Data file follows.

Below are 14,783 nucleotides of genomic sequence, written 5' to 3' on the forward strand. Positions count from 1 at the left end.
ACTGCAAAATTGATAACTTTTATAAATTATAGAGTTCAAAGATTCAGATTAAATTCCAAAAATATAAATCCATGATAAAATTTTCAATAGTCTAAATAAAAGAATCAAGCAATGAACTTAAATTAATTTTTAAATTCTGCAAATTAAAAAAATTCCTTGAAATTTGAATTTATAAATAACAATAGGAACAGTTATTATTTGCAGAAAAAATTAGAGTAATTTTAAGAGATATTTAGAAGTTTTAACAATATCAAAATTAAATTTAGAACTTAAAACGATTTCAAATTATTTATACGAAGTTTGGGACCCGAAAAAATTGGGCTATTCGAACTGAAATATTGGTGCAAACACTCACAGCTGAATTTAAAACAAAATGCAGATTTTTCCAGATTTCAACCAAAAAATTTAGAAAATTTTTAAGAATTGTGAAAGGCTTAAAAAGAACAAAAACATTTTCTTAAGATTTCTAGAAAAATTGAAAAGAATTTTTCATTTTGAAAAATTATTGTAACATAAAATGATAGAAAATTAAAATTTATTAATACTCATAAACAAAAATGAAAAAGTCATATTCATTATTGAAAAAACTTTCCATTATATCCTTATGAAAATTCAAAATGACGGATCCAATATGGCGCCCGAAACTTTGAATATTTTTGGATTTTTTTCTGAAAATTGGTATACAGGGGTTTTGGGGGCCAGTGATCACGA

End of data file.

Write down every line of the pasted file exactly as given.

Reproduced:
Below are 14,783 nucleotides of genomic sequence, written 5' to 3' on the forward strand. Positions count from 1 at the left end.
ACTGCAAAATTGATAACTTTTATAAATTATAGAGTTCAAAGATTCAGATTAAATTCCAAAAATATAAATCCATGATAAAATTTTCAATAGTCTAAATAAAAGAATCAAGCAATGAACTTAAATTAATTTTTAAATTCTGCAAATTAAAAAAATTCCTTGAAATTTGAATTTATAAATAACAATAGGAACAGTTATTATTTGCAGAAAAAATTAGAGTAATTTTAAGAGATATTTAGAAGTTTTAACAATATCAAAATTAAATTTAGAACTTAAAACGATTTCAAATTATTTATACGAAGTTTGGGACCCGAAAAAATTGGGCTATTCGAACTGAAATATTGGTGCAAACACTCACAGCTGAATTTAAAACAAAATGCAGATTTTTCCAGATTTCAACCAAAAAATTTAGAAAATTTTTAAGAATTGTGAAAGGCTTAAAAAGAACAAAAACATTTTCTTAAGATTTCTAGAAAAATTGAAAAGAATTTTTCATTTTGAAAAATTATTGTAACATAAAATGATAGAAAATTAAAATTTATTAATACTCATAAACAAAAATGAAAAAGTCATATTCATTATTGAAAAAACTTTCCATTATATCCTTATGAAAATTCAAAATGACGGATCCAATATGGCGCCCGAAACTTTGAATATTTTTGGATTTTTTTCTGAAAATTGGTATACAGGGGTTTTGGGGGCCAGTGATCACGA